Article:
November 02, 2005.
SHRM (Society for Human Resource Management).
Unwarranted safety concerns keep too many people with visual impairments out of the workforce, according to Oct. 25 guidance from the U.S. Equal Employment Opportunity Commission (EEOC).
In its new guidance, Questions & Answers About Blindness and Vision Impairments in the Workplace and the Americans with Disabilities Act (ADA), the EEOC advises employers to ensure that safety assessments are based on factual, individualized inquiry, not generalizations. "The employer must evaluate each individual's knowledge, skills and experience, as well as how the impairment affects his or her ability to perform a particular job safely," the guidance states.
The number of individual safety assessments that would need to be performed could be significant, considering that approximately 10 million people in the nation currently are blind or have vision impairments. And the number of persons with visual impairments may double over the next 30 years, the EEOC notes in the Q&A, which is its second ADA guidance issued during National Disability Employment Awareness Month (see "EEOC shines spotlight on ADA's 'association' provision," HR News, Oct. 21, 2005).
Further complicating matters for employers, the ADA generally prohibits disability-related inquiries or medical examinations of employees as well as applicants, except at the post-offer stage of the hiring process.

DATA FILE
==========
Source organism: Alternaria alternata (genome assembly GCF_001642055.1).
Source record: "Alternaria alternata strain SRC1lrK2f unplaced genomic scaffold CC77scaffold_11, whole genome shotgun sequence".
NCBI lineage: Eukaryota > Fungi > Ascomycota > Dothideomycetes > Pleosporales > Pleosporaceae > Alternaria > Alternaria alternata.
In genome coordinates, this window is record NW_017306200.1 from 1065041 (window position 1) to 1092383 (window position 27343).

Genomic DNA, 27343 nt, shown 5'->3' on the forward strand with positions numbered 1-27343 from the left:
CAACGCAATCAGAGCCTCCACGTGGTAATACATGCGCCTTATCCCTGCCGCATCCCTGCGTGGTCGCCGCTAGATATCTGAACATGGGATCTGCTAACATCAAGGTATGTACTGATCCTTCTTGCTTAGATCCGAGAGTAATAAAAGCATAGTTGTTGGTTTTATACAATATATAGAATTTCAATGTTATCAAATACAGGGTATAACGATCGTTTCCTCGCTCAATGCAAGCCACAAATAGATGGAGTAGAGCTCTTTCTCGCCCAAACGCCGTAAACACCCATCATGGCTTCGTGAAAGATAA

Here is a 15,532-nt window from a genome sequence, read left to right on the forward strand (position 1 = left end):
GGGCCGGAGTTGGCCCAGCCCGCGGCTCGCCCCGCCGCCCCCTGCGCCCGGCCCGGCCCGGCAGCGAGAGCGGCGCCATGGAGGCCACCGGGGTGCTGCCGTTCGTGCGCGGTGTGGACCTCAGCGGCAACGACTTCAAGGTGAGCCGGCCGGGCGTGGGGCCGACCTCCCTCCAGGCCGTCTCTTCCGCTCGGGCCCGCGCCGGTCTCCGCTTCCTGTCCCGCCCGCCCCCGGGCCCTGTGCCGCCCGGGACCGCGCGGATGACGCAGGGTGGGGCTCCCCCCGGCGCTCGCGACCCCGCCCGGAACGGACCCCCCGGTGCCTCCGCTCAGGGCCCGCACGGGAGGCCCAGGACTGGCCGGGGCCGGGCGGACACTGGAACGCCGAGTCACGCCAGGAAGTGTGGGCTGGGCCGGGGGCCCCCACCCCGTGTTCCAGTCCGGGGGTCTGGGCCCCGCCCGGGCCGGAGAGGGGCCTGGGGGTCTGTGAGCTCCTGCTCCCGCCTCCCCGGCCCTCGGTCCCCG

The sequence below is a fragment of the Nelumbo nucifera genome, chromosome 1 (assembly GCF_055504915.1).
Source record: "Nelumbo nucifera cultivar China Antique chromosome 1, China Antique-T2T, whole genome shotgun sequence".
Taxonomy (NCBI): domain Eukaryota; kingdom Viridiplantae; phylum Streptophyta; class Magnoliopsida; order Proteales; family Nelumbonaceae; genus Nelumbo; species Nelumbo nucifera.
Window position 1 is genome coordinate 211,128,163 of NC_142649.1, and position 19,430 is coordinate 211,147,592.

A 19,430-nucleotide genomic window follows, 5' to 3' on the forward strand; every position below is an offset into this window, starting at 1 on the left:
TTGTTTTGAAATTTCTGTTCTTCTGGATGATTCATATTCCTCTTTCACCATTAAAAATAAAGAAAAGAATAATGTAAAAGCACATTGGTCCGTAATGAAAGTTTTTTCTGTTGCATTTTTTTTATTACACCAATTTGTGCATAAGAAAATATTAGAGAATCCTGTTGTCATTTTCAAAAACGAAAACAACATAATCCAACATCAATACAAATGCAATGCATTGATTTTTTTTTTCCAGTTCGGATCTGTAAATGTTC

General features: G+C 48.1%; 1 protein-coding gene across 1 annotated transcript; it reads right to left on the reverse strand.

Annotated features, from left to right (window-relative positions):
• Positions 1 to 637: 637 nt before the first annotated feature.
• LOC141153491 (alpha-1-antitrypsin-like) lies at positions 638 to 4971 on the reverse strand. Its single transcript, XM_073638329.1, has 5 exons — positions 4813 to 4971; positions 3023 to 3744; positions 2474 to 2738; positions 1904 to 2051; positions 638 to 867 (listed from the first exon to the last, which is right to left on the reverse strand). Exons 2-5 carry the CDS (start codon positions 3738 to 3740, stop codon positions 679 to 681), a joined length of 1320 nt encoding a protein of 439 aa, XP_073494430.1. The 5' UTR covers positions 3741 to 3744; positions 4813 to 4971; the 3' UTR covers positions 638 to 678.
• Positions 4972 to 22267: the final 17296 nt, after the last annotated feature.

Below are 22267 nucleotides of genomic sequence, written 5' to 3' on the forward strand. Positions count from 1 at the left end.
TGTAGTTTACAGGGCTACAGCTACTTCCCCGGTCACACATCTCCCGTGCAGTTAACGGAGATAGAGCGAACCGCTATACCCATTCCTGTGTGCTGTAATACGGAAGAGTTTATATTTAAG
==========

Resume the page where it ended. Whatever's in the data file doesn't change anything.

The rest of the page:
But there are exceptions to these rules. For example, if a disability is obvious and an employer reasonably believes an applicant will need an accommodation, it may ask whether an accommodation will be needed and, if so, what type, the Q&A explains. One exception lets employers ask for medical information when an employee's medical condition may pose a direct threat to safety. But the scope of information requested by employers should not be too broad, the EEOC has clarified in its Enforcement Guidance on Disability-Related Inquiries and Medical Examinations of Employees Under the ADA.
To flesh out how a safety assessment might play out, the EEOC provides two examples in the recent Q&A, one involving an applicant and one an employee.
Suppose a blind sous-chef who has worked in restaurants for 15 years is a job applicant. She discloses she takes slightly longer to learn a kitchen's layout, but assures the employer that once she does she moves about easily and safely. Her experience, use of touch to perform some tasks others perform visually and simple accommodations such as Braille labels on oven controls help her use all kitchen equipment and supervise others. The restaurant may not refuse to employ her on the ground that she cannot work safely in a busy kitchen, according to the EEOC.
Different facts may lead an employer to a completely different conclusion. Suppose a restaurant employs a line cook who has difficulty learning the layout of the kitchen and has barely avoided bumping into three different co-workers. Two were carrying trays of food just removed from the oven. One was lugging a pot of boiling water.
The cook also has been warned repeatedly about placing his hands too close to open flames and fryers filled with hot oil, but seems oblivious to these cautions. The person poses a direct threat to his own health and the safety of others, the guidance states. But the guidance also reminds employers to consider whether an accommodation is available that might reduce or eliminate the risk.